Category Archives: teaching

The Common European Framework of Reference for Languages: New Companion Volume

posted by Juergen Kurtz, Justus Liebig University (JLU) Giessen, Germany

The Common European Framework of Reference for Languages (CEFR), published almost 20 years ago, is currently under revision. In the context of the 38th Annual German Spring Conference for Research on Foreign and Second Language Learning and Teaching, held again at Castle Rauischholzhausen (February 15-17), Giessen University’s most beautiful venue for conferencing, roundabout 20 EFL/GFL/GSL professors from all over Germany will discuss the new CEFR companion volume with new descriptors and its implications for learning and teaching foreign and second language education in Germany and in Europe in more detail (a preliminary version of the companion volume is available here).

However, the major focus of this year’s Spring Conference will be on foreign and second language teacher education. In this particular context, the revision of the CEFR is just one of many other developments and aspects that need to be taken into consideration (e.g. the theory-practice divide, the interdisciplinary character of foreign and/or second language teacher education, the role of teacher identity and ethos, the functions of physical learning place and digital learning space, the question of teaching expertise, the significance of teachers’ language proficiency and skill, etc.).

26th Biennial DGFF Conference 2015

posted by Jürgen Kurtz, Justus-Liebig-University (JLU) Giessen, Germany

The 26th Biennial Conference of the German Association of Foreign Language Research (Deutsche Gesellschaft für Fremdsprachenforschung, DGFF) will be held at Ludwigsburg University of Education, Germany, September 30 – October 3, 2015. The conference theme is “Teaching Languages“.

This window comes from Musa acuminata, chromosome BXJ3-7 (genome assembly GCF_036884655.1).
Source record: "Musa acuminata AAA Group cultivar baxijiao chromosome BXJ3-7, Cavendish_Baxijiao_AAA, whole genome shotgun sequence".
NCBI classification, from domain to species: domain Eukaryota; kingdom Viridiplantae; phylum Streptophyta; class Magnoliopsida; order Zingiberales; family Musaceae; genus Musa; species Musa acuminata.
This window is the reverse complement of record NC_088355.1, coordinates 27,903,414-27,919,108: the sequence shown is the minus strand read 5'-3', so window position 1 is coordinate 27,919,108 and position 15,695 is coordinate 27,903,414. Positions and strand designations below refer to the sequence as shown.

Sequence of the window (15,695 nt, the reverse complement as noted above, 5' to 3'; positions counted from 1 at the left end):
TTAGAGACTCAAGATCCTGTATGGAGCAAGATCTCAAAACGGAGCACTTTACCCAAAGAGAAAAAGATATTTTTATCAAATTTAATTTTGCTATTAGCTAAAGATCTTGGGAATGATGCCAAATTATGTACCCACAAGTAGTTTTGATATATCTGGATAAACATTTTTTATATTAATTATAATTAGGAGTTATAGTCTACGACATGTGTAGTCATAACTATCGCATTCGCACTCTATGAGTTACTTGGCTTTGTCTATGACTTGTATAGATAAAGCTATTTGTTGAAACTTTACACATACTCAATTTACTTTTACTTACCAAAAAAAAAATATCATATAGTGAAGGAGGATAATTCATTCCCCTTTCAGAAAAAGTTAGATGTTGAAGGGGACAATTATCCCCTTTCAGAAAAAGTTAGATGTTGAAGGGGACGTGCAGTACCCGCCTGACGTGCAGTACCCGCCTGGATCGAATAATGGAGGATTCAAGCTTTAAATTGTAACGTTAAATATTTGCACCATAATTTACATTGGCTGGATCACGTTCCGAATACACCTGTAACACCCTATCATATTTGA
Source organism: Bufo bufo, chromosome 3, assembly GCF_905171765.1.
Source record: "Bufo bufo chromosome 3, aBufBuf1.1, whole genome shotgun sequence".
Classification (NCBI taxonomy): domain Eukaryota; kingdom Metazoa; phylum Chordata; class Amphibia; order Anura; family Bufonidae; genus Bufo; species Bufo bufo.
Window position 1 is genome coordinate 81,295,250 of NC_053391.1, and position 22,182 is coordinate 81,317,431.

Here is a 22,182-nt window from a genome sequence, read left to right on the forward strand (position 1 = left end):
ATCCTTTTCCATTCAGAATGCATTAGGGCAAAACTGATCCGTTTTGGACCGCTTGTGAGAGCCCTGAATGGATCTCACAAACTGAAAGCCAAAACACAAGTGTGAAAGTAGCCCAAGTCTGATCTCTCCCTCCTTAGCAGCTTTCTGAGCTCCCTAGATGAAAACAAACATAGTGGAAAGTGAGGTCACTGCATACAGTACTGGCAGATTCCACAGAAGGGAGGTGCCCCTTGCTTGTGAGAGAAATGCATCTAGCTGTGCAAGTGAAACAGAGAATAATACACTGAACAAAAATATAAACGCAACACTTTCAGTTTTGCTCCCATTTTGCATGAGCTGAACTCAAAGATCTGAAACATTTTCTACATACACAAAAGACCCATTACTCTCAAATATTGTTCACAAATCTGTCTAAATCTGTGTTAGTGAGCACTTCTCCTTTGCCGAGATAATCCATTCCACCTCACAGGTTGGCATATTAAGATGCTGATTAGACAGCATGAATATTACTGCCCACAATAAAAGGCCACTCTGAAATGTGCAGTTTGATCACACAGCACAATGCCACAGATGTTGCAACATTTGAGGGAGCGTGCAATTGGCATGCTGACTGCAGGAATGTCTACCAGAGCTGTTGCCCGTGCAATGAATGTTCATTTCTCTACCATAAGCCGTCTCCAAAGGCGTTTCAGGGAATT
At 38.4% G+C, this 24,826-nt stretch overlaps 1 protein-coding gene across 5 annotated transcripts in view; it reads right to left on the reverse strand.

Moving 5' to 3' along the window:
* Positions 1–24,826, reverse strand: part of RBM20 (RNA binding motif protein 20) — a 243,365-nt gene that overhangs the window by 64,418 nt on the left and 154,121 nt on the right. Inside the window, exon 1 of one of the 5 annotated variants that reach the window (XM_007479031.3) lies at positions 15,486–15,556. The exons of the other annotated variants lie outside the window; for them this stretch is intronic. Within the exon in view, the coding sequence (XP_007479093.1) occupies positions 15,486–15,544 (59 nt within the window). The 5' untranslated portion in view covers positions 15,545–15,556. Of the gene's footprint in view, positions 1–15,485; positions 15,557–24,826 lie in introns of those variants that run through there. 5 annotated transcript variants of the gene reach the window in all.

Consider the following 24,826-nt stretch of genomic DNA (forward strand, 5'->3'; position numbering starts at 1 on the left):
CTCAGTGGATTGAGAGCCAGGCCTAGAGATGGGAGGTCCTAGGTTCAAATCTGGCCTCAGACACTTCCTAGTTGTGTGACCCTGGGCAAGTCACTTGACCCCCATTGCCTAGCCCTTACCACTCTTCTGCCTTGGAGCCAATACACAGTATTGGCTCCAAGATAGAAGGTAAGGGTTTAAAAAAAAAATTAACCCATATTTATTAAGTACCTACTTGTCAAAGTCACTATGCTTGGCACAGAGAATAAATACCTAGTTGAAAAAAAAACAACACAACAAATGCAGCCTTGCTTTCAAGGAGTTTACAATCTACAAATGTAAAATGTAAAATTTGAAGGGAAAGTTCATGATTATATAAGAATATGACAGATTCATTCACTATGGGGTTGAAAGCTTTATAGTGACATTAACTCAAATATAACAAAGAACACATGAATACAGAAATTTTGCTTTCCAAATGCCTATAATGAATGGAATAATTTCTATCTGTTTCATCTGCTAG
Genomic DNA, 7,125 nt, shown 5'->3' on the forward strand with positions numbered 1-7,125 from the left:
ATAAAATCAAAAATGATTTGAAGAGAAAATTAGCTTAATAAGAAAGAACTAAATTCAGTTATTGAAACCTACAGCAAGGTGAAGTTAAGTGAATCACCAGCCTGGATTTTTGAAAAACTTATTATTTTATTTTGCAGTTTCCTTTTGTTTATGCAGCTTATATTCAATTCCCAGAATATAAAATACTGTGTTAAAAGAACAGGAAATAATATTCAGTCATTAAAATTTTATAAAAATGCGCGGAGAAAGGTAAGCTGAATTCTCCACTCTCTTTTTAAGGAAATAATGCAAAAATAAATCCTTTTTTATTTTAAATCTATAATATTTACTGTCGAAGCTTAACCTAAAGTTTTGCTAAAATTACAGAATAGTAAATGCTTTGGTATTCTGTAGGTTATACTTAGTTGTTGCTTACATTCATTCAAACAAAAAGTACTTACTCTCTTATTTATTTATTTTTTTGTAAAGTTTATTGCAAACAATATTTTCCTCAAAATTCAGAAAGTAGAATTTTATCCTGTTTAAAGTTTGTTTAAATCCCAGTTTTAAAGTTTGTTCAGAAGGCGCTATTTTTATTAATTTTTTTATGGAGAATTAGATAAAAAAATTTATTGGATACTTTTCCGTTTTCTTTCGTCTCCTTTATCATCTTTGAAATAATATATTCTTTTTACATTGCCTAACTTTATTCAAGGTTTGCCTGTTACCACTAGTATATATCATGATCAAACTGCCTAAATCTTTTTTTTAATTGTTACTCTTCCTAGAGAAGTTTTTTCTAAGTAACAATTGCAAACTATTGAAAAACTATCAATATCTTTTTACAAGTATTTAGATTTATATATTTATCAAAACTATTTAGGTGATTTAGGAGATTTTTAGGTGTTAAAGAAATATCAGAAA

2015 DGFF Poster

Research into the practice and development of teaching and teaching procedures is a fundamental concern of second and foreign language education studies. Quality has always been a precondition for successful teaching, and remains so. What actually constitutes good teaching, however, is a question that is under constant review. Teachers are called upon to perform in the most diverse contexts, both within school domains and outside them, whether in the instruction of foreign languages or of second languages. Teaching staff are obliged – especially in the light of general political and educational demands for new learning cultures – to deal with an increasing number of responsibilities and challenges. Their qualifications, competence, and professional involvement are decisive factors in the successful implementation of educational reform. The 26th DGFF Conference will place teaching in the focus of its attention, enquiring into its practical procedures and parameters as well as its theoretical and scientific principles.

  • How can various theoretical perspectives in FL research contribute to the issues of the teacher?
  • What, in the light of large-scale studies on general features of classroom interaction, are the particular characteristics of teaching and learning a foreign language?
  • How can the professionalization of teaching staff be successfully accomplished?
  • What experience and insights have we gained from the history of foreign language teaching?
  • How does the teaching task present itself in various contexts and with regard to heterogeneous groups of participants?